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Thread: Has anyone used the free win 10 update?

  1. #41
    resident Humboldt's Avatar
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    Quote Originally Posted by Ken View Post
    Has anyone actually read these yet?
    https://www.microsoft.com/en-us/Uset...10_English.htm

    https://www.microsoft.com/en-us/privacystatement/

    Just curious...

    They did change some of it in July...
    https://www.microsoft.com/en-us/Uset...10_English.htm

    Quick glance.
    Typo in 6. From such a multi-billion dollar company it really instills so much confidence.
    My issue, I know...but still.

  2. #42
    Assistant Admin Ken's Avatar
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    I saw quite a few words that were run together, among other problems. Lots of vague and misleading wording. It is all about reading comprehension!

    I would have thought lawyers out the yang would have proof read it. Like anything else I guess, no one really cares about doing their job properly...

  3. #43
    Assistant Admin Ken's Avatar
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    Quote Originally Posted by Dan View Post
    LOL I have never read a single one EVER !!
    You should! Very carefully... Don't read it and assume the intent. Think about each sentence... Trust me, the lawyers do... Reading comprehension...

    Take this for starters;
    "Some of the software features send or receive information when using those features. Many of these features can be switched off in the user interface, or you can choose not to use them."

    Not all, just 'many'... 'Many' is a key word, well thought out and placed...

    "By accepting this agreement and using the software you agree that Microsoft may collect, use, and disclose the information as described in the Microsoft Privacy Statement"

    "However, we do not use what you say in email, chat, video calls or voice mail, or your documents, photos or other personal files to target ads to you."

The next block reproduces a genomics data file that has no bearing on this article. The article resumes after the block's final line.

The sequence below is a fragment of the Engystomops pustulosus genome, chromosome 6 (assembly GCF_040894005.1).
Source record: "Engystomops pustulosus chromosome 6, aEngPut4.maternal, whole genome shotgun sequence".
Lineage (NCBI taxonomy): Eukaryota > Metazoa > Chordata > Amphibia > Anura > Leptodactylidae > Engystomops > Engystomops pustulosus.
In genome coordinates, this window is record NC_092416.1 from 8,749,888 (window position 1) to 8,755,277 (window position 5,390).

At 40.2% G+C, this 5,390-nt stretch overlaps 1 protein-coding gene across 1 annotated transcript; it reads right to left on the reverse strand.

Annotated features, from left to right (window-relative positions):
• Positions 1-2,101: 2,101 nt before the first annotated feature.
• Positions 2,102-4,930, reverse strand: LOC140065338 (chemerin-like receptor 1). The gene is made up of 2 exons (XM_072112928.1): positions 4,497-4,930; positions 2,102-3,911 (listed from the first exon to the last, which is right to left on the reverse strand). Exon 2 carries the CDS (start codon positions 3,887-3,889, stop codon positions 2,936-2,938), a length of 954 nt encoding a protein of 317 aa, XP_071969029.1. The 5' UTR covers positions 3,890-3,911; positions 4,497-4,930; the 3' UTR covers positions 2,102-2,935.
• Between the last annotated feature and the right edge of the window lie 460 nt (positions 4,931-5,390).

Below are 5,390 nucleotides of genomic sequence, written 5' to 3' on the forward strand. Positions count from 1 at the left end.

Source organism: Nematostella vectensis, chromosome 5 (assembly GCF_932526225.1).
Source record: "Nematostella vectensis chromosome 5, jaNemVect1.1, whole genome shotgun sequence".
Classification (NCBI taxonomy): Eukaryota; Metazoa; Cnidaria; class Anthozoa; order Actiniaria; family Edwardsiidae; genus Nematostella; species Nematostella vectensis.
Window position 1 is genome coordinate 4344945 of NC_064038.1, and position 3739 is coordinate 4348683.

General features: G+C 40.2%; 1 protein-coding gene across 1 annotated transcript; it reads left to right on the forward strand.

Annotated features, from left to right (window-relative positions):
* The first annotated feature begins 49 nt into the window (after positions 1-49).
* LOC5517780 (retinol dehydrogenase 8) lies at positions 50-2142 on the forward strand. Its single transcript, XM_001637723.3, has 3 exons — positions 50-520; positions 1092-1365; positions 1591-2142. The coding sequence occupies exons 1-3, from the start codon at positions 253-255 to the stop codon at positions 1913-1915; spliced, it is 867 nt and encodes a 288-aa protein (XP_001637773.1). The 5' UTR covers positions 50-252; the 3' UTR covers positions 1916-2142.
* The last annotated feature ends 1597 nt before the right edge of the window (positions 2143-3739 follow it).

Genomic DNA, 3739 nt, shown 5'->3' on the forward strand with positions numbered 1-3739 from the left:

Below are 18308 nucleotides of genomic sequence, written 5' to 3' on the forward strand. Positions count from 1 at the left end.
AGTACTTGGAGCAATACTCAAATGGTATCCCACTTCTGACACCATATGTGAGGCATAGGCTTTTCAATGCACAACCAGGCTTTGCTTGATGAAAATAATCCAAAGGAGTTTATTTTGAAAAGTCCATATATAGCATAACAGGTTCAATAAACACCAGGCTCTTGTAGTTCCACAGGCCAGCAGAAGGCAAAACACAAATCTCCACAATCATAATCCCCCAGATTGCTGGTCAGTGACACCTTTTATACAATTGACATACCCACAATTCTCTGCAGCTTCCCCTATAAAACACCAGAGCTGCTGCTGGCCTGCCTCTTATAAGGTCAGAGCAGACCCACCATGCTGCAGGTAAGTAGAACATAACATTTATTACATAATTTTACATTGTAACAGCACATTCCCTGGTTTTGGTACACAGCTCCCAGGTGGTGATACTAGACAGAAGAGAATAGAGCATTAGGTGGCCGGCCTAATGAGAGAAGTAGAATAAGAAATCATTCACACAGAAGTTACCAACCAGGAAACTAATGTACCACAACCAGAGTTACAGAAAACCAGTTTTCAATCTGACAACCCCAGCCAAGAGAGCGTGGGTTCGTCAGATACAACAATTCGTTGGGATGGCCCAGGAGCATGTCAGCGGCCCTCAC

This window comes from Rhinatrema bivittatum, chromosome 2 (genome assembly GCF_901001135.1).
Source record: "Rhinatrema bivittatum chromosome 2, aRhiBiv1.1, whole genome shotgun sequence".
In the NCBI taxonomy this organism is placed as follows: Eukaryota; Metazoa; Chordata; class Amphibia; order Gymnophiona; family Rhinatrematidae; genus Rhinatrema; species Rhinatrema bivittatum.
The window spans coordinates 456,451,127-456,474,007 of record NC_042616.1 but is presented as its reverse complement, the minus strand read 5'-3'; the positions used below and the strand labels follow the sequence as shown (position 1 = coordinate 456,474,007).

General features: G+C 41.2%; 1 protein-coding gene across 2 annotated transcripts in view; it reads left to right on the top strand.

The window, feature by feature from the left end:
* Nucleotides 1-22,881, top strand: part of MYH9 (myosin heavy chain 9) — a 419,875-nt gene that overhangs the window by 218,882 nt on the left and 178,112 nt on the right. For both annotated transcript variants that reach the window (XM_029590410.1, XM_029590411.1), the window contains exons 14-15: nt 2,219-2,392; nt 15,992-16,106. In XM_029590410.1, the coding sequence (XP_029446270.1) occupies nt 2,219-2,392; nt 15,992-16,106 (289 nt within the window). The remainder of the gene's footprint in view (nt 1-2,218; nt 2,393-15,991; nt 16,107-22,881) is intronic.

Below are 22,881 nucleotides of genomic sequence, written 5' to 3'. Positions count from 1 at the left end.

Cool, right? They don't use that specific info to 'target ads to you', however it says nothing about other uses, merely ads... It does give a fairly obvious disclosure of them having complete access to your email, chat, docs, pics, etc... Not a word on selling or disclosing to third parties, merely 'they' do not use it to "target ads" to you...

    This is just a couple of examples...

    I seem to recall reading a post on an MS blog that states in the soon to come, required subscription version, that you will not be able to prevent installing due to not having the ability to control updates, that all of your info: pics, docs, email, anything on a cloud, etc., will become property of MS... Yes, not yours anymore...

    Sure it's free, come and get it!

    Everyone had better start reading those EULAS and don't throw away any old OS disks...

  4. #44
    Resident Atheist Dan's Avatar
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    Quote Originally Posted by Ken View Post
    You should! Very carefully... Don't read it and assume the intent. Think about each sentence... Trust me, the lawyers do... Reading comprehension...

    Take this for starters;
    "Some of the software features send or receive information when using those features. Many of these features can be switched off in the user interface, or you can choose not to use them."

    Not all, just 'many'... 'Many' is a key word, well thought out and placed...

    "By accepting this agreement and using the software you agree that Microsoft may collect, use, and disclose the information as described in the Microsoft Privacy Statement"

    "However, we do not use what you say in email, chat, video calls or voice mail, or your documents, photos or other personal files to target ads to you."

    Cool, right? They don't use that specific info to 'target ads to you', however it says nothing about other uses, merely ads... It does give a fairly obvious disclosure of them having complete access to your email, chat, docs, pics, etc... Not a word on selling or disclosing to third parties, merely 'they' do not use it to "target ads" to you...